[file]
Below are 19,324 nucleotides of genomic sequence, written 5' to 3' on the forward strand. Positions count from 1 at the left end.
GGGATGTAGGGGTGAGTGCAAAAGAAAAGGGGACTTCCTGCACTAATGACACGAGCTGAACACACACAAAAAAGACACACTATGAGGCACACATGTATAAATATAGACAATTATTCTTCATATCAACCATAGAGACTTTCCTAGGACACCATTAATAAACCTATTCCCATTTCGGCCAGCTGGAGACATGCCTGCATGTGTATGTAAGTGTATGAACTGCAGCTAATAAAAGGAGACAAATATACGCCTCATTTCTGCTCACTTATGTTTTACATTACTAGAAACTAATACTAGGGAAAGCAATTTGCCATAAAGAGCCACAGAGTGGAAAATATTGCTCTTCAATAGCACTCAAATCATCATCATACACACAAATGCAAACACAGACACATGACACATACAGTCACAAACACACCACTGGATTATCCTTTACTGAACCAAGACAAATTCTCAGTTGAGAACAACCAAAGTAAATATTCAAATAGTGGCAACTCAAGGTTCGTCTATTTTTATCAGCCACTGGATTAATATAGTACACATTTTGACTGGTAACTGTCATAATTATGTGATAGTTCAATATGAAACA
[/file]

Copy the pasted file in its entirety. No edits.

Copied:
Below are 19,324 nucleotides of genomic sequence, written 5' to 3' on the forward strand. Positions count from 1 at the left end.
GGGATGTAGGGGTGAGTGCAAAAGAAAAGGGGACTTCCTGCACTAATGACACGAGCTGAACACACACAAAAAAGACACACTATGAGGCACACATGTATAAATATAGACAATTATTCTTCATATCAACCATAGAGACTTTCCTAGGACACCATTAATAAACCTATTCCCATTTCGGCCAGCTGGAGACATGCCTGCATGTGTATGTAAGTGTATGAACTGCAGCTAATAAAAGGAGACAAATATACGCCTCATTTCTGCTCACTTATGTTTTACATTACTAGAAACTAATACTAGGGAAAGCAATTTGCCATAAAGAGCCACAGAGTGGAAAATATTGCTCTTCAATAGCACTCAAATCATCATCATACACACAAATGCAAACACAGACACATGACACATACAGTCACAAACACACCACTGGATTATCCTTTACTGAACCAAGACAAATTCTCAGTTGAGAACAACCAAAGTAAATATTCAAATAGTGGCAACTCAAGGTTCGTCTATTTTTATCAGCCACTGGATTAATATAGTACACATTTTGACTGGTAACTGTCATAATTATGTGATAGTTCAATATGAAACA